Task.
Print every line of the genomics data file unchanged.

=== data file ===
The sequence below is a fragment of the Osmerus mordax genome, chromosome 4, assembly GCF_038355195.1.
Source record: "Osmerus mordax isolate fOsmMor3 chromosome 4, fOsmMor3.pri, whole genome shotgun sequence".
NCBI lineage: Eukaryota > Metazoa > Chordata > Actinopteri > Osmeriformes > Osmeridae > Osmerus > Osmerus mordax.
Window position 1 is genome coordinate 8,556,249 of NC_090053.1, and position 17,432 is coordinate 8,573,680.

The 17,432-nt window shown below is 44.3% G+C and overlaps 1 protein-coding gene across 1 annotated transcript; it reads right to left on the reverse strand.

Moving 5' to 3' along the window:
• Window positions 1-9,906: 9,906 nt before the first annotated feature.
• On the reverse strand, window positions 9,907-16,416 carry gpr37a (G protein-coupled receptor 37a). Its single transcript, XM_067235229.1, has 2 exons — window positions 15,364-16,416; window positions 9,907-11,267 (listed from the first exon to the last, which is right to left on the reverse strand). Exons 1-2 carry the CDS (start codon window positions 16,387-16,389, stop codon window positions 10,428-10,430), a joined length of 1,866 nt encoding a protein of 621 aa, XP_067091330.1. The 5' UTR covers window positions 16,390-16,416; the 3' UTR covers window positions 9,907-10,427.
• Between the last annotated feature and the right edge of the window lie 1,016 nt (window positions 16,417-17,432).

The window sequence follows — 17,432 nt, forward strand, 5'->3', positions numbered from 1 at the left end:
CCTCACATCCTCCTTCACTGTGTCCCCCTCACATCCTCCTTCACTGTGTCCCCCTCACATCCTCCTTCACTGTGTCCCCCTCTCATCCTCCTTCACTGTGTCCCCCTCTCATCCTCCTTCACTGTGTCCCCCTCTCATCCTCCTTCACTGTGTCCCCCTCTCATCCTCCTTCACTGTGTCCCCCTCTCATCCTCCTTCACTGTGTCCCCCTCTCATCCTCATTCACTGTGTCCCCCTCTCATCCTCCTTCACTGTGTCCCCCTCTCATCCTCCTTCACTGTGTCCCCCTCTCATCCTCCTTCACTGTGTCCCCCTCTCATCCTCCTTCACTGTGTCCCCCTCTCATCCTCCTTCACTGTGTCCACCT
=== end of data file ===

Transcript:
The sequence below is a fragment of the Osmerus mordax genome, chromosome 4, assembly GCF_038355195.1.
Source record: "Osmerus mordax isolate fOsmMor3 chromosome 4, fOsmMor3.pri, whole genome shotgun sequence".
NCBI lineage: Eukaryota > Metazoa > Chordata > Actinopteri > Osmeriformes > Osmeridae > Osmerus > Osmerus mordax.
Window position 1 is genome coordinate 8,556,249 of NC_090053.1, and position 17,432 is coordinate 8,573,680.

The 17,432-nt window shown below is 44.3% G+C and overlaps 1 protein-coding gene across 1 annotated transcript; it reads right to left on the reverse strand.

Moving 5' to 3' along the window:
• Window positions 1-9,906: 9,906 nt before the first annotated feature.
• On the reverse strand, window positions 9,907-16,416 carry gpr37a (G protein-coupled receptor 37a). Its single transcript, XM_067235229.1, has 2 exons — window positions 15,364-16,416; window positions 9,907-11,267 (listed from the first exon to the last, which is right to left on the reverse strand). Exons 1-2 carry the CDS (start codon window positions 16,387-16,389, stop codon window positions 10,428-10,430), a joined length of 1,866 nt encoding a protein of 621 aa, XP_067091330.1. The 5' UTR covers window positions 16,390-16,416; the 3' UTR covers window positions 9,907-10,427.
• Between the last annotated feature and the right edge of the window lie 1,016 nt (window positions 16,417-17,432).

The window sequence follows — 17,432 nt, forward strand, 5'->3', positions numbered from 1 at the left end:
CCTCACATCCTCCTTCACTGTGTCCCCCTCACATCCTCCTTCACTGTGTCCCCCTCACATCCTCCTTCACTGTGTCCCCCTCTCATCCTCCTTCACTGTGTCCCCCTCTCATCCTCCTTCACTGTGTCCCCCTCTCATCCTCCTTCACTGTGTCCCCCTCTCATCCTCCTTCACTGTGTCCCCCTCTCATCCTCCTTCACTGTGTCCCCCTCTCATCCTCATTCACTGTGTCCCCCTCTCATCCTCCTTCACTGTGTCCCCCTCTCATCCTCCTTCACTGTGTCCCCCTCTCATCCTCCTTCACTGTGTCCCCCTCTCATCCTCCTTCACTGTGTCCCCCTCTCATCCTCCTTCACTGTGTCCACCT